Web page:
Fawkes English
From the Norman personal name Faulques or Fauques, which was derived from a Germanic nickname meaning literally "falcon". A famous bearer of the surname was Guy Fawkes (1570-1606), the English Catholic conspirator... [more]
Fawley English
This is a name for someone who worked as a person who worked as the fowler or the bird-catcher having derived from the Old English word "fugelere" which literally means "hunter of wild birds, fowler"... [more]
Federspiel German (Swiss)
Derived from Middle High German vederspil "bird of prey (trained for hunting)", this was an occupational name for a falconer.
Fenech Maltese
Derived from Maltese fenek meaning "rabbit", ultimately from Arabic فَنَكْ (fanak) meaning "fennec fox".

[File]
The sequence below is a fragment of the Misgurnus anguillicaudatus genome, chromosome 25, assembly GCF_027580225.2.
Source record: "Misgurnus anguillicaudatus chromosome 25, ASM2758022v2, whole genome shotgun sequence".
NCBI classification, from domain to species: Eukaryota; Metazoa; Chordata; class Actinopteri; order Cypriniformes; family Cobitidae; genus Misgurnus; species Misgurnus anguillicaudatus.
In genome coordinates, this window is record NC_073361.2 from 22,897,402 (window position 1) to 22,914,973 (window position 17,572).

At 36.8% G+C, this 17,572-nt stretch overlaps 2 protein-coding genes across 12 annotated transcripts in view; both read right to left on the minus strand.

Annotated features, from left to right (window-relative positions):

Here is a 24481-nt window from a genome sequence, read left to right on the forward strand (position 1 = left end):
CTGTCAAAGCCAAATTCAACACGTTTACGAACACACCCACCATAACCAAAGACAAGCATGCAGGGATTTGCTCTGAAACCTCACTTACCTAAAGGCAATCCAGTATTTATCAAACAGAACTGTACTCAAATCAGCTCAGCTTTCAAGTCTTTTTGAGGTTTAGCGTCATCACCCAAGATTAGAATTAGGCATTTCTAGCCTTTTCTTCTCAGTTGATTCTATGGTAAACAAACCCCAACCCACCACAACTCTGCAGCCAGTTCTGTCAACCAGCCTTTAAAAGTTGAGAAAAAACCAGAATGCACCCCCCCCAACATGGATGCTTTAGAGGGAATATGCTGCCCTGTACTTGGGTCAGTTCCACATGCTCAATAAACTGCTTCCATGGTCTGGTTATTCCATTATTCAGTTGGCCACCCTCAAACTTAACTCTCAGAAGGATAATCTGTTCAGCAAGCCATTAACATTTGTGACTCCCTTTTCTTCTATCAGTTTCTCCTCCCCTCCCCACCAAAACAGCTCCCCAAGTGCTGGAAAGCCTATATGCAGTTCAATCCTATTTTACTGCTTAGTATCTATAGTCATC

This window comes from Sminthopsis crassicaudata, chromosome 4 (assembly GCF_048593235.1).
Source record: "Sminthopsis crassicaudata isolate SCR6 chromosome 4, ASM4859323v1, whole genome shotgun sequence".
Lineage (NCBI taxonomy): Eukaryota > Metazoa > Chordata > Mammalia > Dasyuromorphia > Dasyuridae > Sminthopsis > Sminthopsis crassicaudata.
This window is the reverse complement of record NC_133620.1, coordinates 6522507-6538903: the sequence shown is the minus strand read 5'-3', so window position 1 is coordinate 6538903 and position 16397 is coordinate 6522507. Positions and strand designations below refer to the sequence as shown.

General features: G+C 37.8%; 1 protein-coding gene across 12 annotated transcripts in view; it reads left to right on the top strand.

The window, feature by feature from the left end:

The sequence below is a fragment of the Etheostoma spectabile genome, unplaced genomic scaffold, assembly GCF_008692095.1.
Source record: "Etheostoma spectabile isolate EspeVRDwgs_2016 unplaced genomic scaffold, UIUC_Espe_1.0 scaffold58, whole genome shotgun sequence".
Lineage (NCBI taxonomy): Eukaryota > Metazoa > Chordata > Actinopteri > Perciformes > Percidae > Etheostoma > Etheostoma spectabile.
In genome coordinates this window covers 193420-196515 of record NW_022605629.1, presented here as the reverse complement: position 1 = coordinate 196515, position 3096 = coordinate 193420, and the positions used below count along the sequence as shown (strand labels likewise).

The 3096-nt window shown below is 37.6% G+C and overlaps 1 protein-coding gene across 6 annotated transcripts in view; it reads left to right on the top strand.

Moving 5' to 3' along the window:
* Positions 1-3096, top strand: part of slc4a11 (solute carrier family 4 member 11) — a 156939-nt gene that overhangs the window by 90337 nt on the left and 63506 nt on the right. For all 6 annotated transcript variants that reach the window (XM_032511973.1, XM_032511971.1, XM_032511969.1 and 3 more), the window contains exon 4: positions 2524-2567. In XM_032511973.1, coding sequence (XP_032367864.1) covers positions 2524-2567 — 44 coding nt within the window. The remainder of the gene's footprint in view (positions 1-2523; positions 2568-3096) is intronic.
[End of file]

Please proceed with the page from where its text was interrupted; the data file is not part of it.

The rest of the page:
Ferrand French, English
This French surname can be derived from a given name (thus making it a patronymic surname) as well as from a nickname (thus making it a descriptive surname). In the case of a patronymic surname, the surname is derived from the medieval French masculine given name Ferrand, which was a variant form of the name Fernand, itself a contraction of Ferdinand.... [more]
Ferrando Italian, Spanish
This surname can be derived from a given name (thus making it a patronymic surname) as well as from a nickname (thus making it a descriptive surname). In the case of a patronymic surname, the surname is derived from the medieval masculine given name Ferrando, which was in use in both Italy and Spain during the Middle Ages... [more]
Ferrante Italian
This surname can be derived from a given name (thus making it a patronymic surname) as well as from a nickname (thus making it a descriptive surname). In the case of a patronymic surname, the surname is derived from the medieval masculine given name Ferrante... [more]